Although I was born and raised a Wasatch Front Latter-day Saint and was baptized early on in the sea of Mormon culture, I didn’t begin to test these deeply ethnic waters until Eugene England’s intellectual specter called me from the comfort of my newly christened craft to join him in the waves. It happened something like this: A number of years ago, shortly after submitting to a growing passion for words, I was surfing our new internet connection, searching for an entrance into Mormon literature when I serendipitously crashed into the Association for Mormon Letter’s website and found myself, moments later, somehow caught in Dialogue‘s current of back issues (an interesting feat since Dialogue isn’t officially connected with the AML).
Impressed that the best place to start something is usually (though not always) the beginning, I linked to “Volume 01, Number 1, Spring 1966,” then to “Contents.” Having embraced Eugene and his piercing insights and rhetoric after finding “Mormon Literature: Progress and Prospects“ on the Mormon Literature Database a few months earlier, I was especially drawn to his short essay, “The Possibility of Dialogue,” and to his poem, “The Firegiver.” Deciding it best to begin at the end this time, I’d linked to the poem, read it, and laughed, first off, at the interplay it illustrates between a curious and gifted child and the all-knowing, merciful, and just Parent, Muse, and Mentor he seeks to please; then at how perfectly his language captured (and still captures) the subtle tugs and pulls of my own nascent intellectual discipleship. Continue reading ““God, Forgive My Pen”; or, I’m Sorry I Missed You, Gene”
As Motley Vision‘s newest Official Contributor, I feel an obligation to have my first post explain something of my experience within and attitude towards the Mormon arts.
Several months ago, I plotted out a post called “Hero’s Journey of the Mormon Artist” which I had intended to submit to William. I’m glad I never finished it however as further reflection has suggested to me that I was implying that that my proposed version of the hero’s journey was a necessary part of being a good Mormon artist. As if being an Orson Scott Card or a Dean Hughes is more admirable than being a Heather Moore or an Anita Stansfield (no sexism intended). And so I continued refining the idea and now I feel that it is not Mormon artists who are on a hero’s journey, but the Mormon arts entire. I will not be going into all seventeen stages of the monomyth, but I will deal with the three major groupings and hit on the secondary levels when they seem helpful.
* Continue reading “The Hero’s Journey of the Mormon Arts”
In November 2005, I discovered, in a review of the Wikipedia article on Mormon Fiction, that the authors of the article thought Mormon Fiction essentially didn’t exist before 1979. Since I knew this wasn’t true, I corrected the article, and many others have added their own corrections and improvements. (I drew my information principally from Eugene England‘s Mormon Literature: Progress and Prospects, lest someone thinks I’m some kind of expert on the field.)
But last week I finished reading William’s graduate school paper (available in his July 31st post, Slowly Flowering: My grad school paper on Mormon literature), and I realized that I’m uncomfortable with the way that England has presented this history. I’m not sure it tells the whole story. And I’m not even completely sure that most literary histories tell the whole story.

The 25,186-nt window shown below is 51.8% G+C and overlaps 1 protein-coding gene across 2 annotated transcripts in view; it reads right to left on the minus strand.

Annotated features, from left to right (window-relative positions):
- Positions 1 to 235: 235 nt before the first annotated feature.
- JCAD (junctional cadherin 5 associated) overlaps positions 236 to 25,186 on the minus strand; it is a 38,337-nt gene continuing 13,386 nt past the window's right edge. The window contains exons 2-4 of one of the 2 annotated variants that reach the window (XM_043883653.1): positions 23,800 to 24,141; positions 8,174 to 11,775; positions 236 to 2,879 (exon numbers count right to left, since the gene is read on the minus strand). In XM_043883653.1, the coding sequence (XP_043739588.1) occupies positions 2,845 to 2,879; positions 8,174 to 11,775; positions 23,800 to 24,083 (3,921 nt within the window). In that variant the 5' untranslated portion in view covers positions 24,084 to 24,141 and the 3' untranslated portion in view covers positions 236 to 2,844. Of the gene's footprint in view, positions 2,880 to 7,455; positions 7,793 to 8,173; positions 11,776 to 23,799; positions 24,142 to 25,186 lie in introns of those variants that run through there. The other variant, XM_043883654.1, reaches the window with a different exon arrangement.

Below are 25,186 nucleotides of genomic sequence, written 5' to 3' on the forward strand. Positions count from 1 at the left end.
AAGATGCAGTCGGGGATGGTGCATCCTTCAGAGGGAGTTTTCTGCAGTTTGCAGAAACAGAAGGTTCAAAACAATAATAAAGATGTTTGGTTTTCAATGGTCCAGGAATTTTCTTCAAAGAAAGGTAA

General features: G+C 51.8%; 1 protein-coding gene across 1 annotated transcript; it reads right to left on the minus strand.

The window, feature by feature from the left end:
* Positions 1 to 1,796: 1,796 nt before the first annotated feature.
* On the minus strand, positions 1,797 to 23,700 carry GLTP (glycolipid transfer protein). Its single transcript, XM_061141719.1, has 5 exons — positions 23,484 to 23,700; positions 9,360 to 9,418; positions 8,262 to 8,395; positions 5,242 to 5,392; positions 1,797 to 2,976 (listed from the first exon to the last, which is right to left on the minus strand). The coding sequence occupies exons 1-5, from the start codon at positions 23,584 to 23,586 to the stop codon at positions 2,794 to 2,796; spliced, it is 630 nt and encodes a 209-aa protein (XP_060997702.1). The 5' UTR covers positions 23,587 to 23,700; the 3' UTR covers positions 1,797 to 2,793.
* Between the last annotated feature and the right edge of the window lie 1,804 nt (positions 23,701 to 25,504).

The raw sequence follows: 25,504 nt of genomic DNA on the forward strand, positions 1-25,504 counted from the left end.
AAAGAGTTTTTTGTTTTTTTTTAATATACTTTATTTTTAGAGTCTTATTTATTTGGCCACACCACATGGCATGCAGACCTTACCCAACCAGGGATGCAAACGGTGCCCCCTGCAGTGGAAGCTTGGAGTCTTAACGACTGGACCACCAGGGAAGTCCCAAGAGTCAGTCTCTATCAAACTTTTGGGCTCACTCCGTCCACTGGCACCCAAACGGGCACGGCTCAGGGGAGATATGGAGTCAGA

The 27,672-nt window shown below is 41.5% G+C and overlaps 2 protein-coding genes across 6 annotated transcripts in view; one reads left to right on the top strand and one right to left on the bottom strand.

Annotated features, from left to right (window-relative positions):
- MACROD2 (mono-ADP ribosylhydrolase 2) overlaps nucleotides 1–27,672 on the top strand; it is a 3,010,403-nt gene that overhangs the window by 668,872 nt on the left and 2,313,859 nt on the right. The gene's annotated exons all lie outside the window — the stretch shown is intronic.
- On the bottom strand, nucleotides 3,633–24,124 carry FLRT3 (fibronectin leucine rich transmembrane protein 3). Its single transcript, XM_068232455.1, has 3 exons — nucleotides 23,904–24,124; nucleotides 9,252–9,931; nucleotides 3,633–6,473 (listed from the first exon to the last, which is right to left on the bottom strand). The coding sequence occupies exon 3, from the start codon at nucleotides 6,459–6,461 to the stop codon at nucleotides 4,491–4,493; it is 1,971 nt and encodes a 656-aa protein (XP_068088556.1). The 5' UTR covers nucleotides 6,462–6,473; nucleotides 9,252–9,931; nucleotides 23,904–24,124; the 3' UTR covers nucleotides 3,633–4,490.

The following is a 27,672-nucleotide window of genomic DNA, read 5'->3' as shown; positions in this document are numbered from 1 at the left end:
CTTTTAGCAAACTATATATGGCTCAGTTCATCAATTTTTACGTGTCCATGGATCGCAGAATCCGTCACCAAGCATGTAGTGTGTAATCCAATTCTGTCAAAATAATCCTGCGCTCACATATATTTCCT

Continue reading “On the History of LDS Literature”
I have decided to post a Mormon literature-related paper I wrote for a graduate school class titled “Memory, Nation and Diaspora.”. The class was actually my final comp lit seminar at SF State and was taught by Martha Klironomos, the Nikos Kazantzakis Chair and director of Modern Greek Studies. She was very supportive of my desire to write about Mormon literature. I think she even gave me an A on the paper. Most of the non-Mormon-related criticism cited in the paper is pulled from some of the works we read for the course so the theoretical framework might not be to everyone’s taste, but I found it interesting. In fact, it’s the university course that has influenced my thinking about Mormon literature the most.
Anyway, here it is. No modifications have been made to the original text except for correcting one spelling error that I caught in a very quick re-reading:
Slowly Flowering: Mormon Literary Criticism on Mormon Literary History and Future
And here is an excerpt:
“But more fundamentally, through its recovering and criticism of Mormon literary history, Mormon literary theory invokes a set of texts and way of viewing them that helps preserve a Mormon ethnies, an ethnies which includes individuals beyond active members of the Church of Jesus Christ of Latter-day Saints. And more importantly, by exposing the deficiencies of the current Mormon literary canon, Mormon literary theory sustains the dream of a great literature produced by a chosen people, a dream that combines memory and desire, a prophecy that drives the very literary production that ensures the survival of the ethnies.”
It was also an interesting exercise in trying to figure out how to give decent context for Mormonism without getting long-winded about it. Upon re-reading, I cringed a bit at some of my notes, but on the whole I think the paper stands up fairly well. Or at least I’m not so embarrassed by it that I wasn’t willing to post it. My thanks to AMV commenter Laura Craner who reminded me of this paper in Anneke’s Twilight post.